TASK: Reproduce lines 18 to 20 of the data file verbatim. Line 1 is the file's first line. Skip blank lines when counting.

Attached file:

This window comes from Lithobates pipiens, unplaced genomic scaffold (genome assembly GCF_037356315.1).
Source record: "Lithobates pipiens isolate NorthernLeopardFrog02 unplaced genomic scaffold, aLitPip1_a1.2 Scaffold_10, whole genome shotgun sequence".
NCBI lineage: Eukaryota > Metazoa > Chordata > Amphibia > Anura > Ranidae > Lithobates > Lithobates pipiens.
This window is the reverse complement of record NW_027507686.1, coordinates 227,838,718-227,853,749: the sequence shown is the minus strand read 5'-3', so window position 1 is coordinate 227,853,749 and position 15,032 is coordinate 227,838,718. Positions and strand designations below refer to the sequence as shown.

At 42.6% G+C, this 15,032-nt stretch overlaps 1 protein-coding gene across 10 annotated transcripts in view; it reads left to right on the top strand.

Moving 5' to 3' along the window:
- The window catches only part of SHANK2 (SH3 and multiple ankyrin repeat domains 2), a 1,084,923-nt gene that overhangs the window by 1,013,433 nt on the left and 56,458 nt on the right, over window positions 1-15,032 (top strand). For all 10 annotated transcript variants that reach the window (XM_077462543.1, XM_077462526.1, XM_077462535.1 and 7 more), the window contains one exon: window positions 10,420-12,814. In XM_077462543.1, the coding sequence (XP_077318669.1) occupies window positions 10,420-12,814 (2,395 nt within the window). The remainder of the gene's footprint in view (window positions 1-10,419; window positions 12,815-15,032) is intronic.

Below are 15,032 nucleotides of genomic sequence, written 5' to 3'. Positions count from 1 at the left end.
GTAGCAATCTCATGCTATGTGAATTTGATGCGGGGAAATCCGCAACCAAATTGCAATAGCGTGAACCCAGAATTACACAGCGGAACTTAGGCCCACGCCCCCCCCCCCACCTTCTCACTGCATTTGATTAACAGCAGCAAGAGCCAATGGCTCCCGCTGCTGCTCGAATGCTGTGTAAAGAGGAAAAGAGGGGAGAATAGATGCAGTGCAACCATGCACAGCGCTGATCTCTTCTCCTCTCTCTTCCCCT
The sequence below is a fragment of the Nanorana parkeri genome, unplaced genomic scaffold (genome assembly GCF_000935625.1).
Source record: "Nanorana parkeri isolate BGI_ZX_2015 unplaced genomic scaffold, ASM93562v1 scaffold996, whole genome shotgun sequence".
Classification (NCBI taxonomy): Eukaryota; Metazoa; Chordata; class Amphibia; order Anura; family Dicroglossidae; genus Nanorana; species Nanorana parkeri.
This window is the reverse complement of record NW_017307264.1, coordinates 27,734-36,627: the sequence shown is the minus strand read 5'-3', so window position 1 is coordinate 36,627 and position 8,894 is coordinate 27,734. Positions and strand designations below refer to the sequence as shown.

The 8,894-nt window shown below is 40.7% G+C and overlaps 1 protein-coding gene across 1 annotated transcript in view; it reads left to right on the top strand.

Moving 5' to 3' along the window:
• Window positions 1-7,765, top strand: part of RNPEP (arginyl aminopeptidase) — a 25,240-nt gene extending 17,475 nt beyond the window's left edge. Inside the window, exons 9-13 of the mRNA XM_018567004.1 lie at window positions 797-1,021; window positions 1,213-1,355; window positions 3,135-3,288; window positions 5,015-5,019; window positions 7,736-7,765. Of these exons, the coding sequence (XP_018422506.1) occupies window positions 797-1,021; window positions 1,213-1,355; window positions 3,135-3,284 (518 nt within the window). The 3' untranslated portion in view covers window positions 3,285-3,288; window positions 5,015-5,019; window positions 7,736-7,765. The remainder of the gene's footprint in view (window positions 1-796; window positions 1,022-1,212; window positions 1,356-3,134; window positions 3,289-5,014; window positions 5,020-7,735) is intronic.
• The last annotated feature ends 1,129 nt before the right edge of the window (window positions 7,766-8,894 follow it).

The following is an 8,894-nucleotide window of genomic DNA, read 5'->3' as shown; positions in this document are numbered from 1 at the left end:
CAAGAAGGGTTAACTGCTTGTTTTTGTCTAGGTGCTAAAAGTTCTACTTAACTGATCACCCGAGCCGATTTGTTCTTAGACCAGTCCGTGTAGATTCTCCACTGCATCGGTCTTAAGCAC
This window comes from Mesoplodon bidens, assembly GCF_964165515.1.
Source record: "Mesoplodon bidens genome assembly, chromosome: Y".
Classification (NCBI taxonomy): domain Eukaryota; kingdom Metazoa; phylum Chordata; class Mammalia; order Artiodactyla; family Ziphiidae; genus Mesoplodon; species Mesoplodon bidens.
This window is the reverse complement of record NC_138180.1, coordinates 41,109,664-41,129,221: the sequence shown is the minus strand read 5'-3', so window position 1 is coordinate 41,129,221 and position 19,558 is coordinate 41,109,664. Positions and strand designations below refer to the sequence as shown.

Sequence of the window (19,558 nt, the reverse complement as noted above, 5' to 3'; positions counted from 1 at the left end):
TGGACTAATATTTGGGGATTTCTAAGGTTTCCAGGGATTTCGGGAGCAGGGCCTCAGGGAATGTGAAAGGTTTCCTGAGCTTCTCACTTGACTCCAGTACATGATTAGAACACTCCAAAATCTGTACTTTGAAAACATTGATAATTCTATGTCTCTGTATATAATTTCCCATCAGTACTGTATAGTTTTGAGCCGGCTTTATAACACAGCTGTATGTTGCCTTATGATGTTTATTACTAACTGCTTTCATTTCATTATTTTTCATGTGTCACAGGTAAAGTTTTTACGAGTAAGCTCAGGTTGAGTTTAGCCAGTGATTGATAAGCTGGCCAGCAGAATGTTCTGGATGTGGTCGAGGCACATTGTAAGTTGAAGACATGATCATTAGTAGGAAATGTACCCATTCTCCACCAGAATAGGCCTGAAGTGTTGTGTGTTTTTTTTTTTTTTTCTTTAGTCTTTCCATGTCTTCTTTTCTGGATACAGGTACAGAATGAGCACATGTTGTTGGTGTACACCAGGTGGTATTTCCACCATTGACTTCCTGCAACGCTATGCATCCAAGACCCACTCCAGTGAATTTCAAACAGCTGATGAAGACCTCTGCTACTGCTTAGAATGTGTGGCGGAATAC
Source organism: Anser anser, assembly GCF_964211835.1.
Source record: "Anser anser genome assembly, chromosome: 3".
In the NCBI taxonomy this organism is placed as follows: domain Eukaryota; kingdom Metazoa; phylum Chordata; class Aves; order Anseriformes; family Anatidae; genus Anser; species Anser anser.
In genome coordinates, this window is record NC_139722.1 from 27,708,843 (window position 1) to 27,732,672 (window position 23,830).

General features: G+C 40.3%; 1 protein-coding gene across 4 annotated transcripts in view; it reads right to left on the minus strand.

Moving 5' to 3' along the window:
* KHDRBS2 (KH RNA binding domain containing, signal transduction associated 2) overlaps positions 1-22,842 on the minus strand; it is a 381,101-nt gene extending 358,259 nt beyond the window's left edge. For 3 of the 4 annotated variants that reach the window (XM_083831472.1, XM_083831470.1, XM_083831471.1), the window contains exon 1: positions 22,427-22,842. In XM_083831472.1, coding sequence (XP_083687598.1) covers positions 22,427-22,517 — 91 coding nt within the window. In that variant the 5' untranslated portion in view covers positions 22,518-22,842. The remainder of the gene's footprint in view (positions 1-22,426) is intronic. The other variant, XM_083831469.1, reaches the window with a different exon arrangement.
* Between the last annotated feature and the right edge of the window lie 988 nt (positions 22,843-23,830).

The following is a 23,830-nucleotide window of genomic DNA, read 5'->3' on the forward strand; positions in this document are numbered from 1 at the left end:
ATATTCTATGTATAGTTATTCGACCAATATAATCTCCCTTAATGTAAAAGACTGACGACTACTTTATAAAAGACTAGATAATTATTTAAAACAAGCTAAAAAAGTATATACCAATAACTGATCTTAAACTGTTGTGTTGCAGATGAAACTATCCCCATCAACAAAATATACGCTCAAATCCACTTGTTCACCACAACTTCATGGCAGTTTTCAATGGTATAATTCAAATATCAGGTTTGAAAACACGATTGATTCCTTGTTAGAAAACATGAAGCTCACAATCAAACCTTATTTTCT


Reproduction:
The following is an 8,894-nucleotide window of genomic DNA, read 5'->3' as shown; positions in this document are numbered from 1 at the left end:
CAAGAAGGGTTAACTGCTTGTTTTTGTCTAGGTGCTAAAAGTTCTACTTAACTGATCACCCGAGCCGATTTGTTCTTAGACCAGTCCGTGTAGATTCTCCACTGCATCGGTCTTAAGCAC
This window comes from Mesoplodon bidens, assembly GCF_964165515.1.